Book review: Beyond AI: Creating the Conscience of the Machine by J. Storrs Hall
The first two thirds of this book survey current knowledge of AI and make some guesses about when and how it will take off. This part is more eloquent than most books on similar subjects, and its somewhat different from normal perspective makes it worth reading if you are reading several books on the subject. But ease of reading is the only criterion by which this section stands out as better than competing books.
The last five chapters that are surprisingly good, and should shame most professional philosophers whose writings by comparison are a waste of time.
His chapter on consciousness, qualia, and related issues is more concise and persuasive than anything else I’ve read on these subjects. It’s unlikely to change the opinions of people who have already thought about these subjects, but it’s an excellent place for people who are unfamiliar with them to start.
His discussions of ethics using game theory and evolutionary pressures is an excellent way to frame ethical discussions.
My biggest disappointment was that he starts to recognize a possibly important risk of AI when he says “disparities among the abilities of AIs … could negate the evolutionary pressure to reciprocal altruism”, but then seems to dismiss that thoughtlessly (“The notion of one single AI taking off and obtaining hegemony over the whole world by its own efforts is ludicrous”).
He probably has semi-plausible grounds for dismissing some of the scenarios of this nature that have been proposed (e.g. the speed at which some people imagine an AI would take off is improbable). But if AIs with sufficiently general purpose intelligence enhance their intelligence at disparate rates for long enough, the results would render most of the book’s discussion of ethics irrelevant. The time it took humans to accumulate knowledge didn’t give Neanderthals much opportunity to adapt. Would the result have been different if Neanderthals had learned to trade with humans? The answer is not obvious, and probably depends on Neanderthal learning abilities in ways that I don’t know how to analyze.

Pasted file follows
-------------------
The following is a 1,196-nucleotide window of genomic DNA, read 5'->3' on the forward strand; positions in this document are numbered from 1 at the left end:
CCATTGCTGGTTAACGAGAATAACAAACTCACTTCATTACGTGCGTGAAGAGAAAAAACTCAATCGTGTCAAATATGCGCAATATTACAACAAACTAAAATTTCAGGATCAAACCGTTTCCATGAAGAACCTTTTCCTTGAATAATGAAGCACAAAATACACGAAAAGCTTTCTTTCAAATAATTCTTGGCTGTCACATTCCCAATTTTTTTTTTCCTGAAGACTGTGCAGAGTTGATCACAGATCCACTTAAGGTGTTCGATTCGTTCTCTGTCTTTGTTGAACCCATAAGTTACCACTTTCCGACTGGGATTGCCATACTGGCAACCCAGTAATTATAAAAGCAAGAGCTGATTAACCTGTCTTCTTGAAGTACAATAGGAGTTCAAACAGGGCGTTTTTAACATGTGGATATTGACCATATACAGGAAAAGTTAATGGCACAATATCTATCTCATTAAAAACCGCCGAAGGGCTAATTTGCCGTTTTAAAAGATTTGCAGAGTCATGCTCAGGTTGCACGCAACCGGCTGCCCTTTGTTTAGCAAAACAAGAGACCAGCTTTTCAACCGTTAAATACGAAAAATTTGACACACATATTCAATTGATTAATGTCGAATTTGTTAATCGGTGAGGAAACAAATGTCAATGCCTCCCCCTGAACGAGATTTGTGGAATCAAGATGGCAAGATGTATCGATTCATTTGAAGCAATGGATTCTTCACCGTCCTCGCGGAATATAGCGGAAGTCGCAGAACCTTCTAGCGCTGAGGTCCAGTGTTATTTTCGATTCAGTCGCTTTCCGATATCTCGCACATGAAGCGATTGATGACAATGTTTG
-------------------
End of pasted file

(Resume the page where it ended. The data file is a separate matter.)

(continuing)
Also, his arguments for optimism aren’t quite as strong as he thinks. His point that career criminals are generally of low intelligence is reassuring if the number of criminals is all that matters. But when the harm done by one relatively smart criminal can be very large (e.g. Mao), it’s hard to say that the number of criminals is all that matters.
Here’s a nice quote from Mencken which this book quotes part of:
Moral certainty is always a sign of cultural inferiority. The more uncivilized the man, the surer he is that he knows precisely what is right and what is wrong. All human progress, even in morals, has been the work of men who have doubted the current moral values, not of men who have whooped them up and tried to enforce them. The truly civilized man is always skeptical and tolerant, in this field as in all others. His culture is based on ‘I am not too sure.’
Another interesting tidbit is the anecdote that H.G. Wells predicted in 1907 that flying machines would be built. In spite of knowing a lot about attempts to build them, he wasn’t aware that the Wright brothers had succeeded in 1903.
If an AI started running in 2003 that has accumulated the knowledge of a 4-year old human and has the ability to continue learning at human or faster speeds, would we have noticed? Or would the reports we see about it sound too much like the reports of failed AIs for us to pay attention?